Mixing It Up KO S H ER O C S TA F F / C O N T R I B U T O R

TVT Alumni Reunite

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two-part alumni event brought many graduates back to TVT the day before Thanksgiving. TVT’s Annual Alumni Day was filled with exciting energy as more than 50 alumni returned to campus for the traditional Alumni vs. Varsity Basketball Game on Wednesday, November 23. TVT Founder Irving “Papa” Gelman was a familiar face among fellow alumni, faculty, staff and parents who reunites with TVT graduates. More than 100 alumni from TVT classes of 2001 to 2016 came to TVT’s first evening Alumni Reunion on Newport Bay. Some alumni flew from other states to be a part of this special night. The evening was filled with laughter, reminiscing, speeches, catching up with old friends and meeting new friends. 

KOSHER OC MAGAZINE // NOVEMBER 2016

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Standing Together 24/7 with Ari Fuld RO BI N S I LV E R - Z W I R E N / C O N T R I B U T O R

Organization helps those who protect Israel.

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ri Fuld of Standing Together is someone who is there for those in the IDF who protect Israel 24/7. Ari’s dedication and energy seem to come from the Hungarian-born, Holocaustsurviving grandmother of whom he speaks so highly — the powerful little woman who told him that America was great for accepting her and so many others. However, America is just a stepping stone, and the final quest is Israel, according to Fuld’s grandmother. In fact, when she was 88 she made the move that her beloved grandson was proud to call his own long before. Ari Fuld, like so many Yeshiva High School students, continued his journey to Israel in 1991. He decided to make Aliyah and serve in the IDF. In 1993 his dear friend, bunkmate and 2nd gunner, Jason Yehoshua Friedberg, was kidnapped. Friedberg’s tefillin and wallet were found on the side of the road. Days later, his body was found as well. As Ari Fuld told that story to those of us gathered at Ory and Linda Schwartz’s home recently, I cried. Jason Friedberg was born in Montreal, so his story is etched in my mind. I can picture his family rabbi having to break the news to a devastated community. I know how his teachers and classmates reacted, because I have relatives who walked those mournful hallways. Ari Fuld joined others in the search to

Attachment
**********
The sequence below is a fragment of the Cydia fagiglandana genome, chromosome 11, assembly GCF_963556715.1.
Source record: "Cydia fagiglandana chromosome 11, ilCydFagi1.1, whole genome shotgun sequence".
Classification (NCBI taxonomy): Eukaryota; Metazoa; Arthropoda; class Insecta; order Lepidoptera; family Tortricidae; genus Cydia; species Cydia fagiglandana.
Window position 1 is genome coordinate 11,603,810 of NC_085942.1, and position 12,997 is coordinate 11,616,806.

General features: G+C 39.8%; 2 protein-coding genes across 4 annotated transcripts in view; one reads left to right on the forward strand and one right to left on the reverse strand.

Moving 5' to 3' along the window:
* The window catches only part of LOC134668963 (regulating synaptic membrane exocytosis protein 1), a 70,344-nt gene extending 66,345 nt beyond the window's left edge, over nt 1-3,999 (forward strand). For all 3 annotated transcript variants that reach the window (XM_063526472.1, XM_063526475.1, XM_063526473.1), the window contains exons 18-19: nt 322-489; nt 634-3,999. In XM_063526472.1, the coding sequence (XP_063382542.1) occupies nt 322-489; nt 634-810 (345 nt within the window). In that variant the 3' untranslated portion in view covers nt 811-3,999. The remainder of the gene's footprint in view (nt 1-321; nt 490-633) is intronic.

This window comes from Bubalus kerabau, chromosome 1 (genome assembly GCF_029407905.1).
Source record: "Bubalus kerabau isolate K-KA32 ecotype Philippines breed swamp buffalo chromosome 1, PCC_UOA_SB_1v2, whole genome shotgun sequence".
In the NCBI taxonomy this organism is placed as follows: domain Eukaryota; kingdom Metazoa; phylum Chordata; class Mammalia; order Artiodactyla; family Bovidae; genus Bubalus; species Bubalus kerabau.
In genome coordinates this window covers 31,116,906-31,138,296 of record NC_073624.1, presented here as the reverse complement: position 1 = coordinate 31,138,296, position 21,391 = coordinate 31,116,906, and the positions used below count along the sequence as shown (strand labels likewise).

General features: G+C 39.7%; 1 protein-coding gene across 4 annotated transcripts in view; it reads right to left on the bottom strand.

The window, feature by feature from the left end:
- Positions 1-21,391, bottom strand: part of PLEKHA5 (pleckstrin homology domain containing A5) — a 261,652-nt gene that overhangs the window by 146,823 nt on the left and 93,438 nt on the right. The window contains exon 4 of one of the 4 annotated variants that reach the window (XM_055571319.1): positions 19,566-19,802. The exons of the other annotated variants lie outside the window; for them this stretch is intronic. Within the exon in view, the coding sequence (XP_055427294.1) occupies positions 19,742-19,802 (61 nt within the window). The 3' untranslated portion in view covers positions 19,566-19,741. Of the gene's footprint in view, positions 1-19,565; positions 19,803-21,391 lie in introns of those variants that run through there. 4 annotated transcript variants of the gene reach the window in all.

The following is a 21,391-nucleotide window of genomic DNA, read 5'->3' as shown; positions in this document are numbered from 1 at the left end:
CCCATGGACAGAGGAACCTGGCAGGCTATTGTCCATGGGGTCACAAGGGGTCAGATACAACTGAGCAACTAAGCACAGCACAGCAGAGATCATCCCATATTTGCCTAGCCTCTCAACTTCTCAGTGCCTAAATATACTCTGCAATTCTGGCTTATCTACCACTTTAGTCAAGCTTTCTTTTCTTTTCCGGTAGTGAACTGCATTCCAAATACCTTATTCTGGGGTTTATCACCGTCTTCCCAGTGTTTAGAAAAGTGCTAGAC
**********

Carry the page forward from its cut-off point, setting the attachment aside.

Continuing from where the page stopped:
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find Jason and broke down when they did. That heartache never ends, especially when years later you hear news that Friedberg’s murderers were released in order for Israel to get Gilad Shalit freed. As Ari says, in Israel “cease fire” means we “cease” and they “fire.” Ari Fuld seems even more determined to fight for Israel and, although now older than many reservists, still dedicated to do his part. He served in Lebanon in 2006. His unit was the second group in, and they were put in charge of 35 terrorists while Hezbollah was firing from every direction. IDF soldiers were falling everywhere. Once able, the group walked back to Israel through mountains without water, food or sleep. It took eighteen hours, but such is the life of those sent to protect our nation from the Arab militants surrounding Israel on all sides — the nations who strive to destroy us. “Reality is reality and you know you may not come back from war. You may be giving your children their last bracha.” After returning from Lebanon, the troops were met by David Landau, who founded Standing Together 24/7. Landau, who happens to be Rabbi Joel’s brother, had a vehicle filled with supplies — everything from water to food to clean socks and underwear. Landau handed out letters to the weary soldiers from strangers telling them thanks for their service. If ever they doubted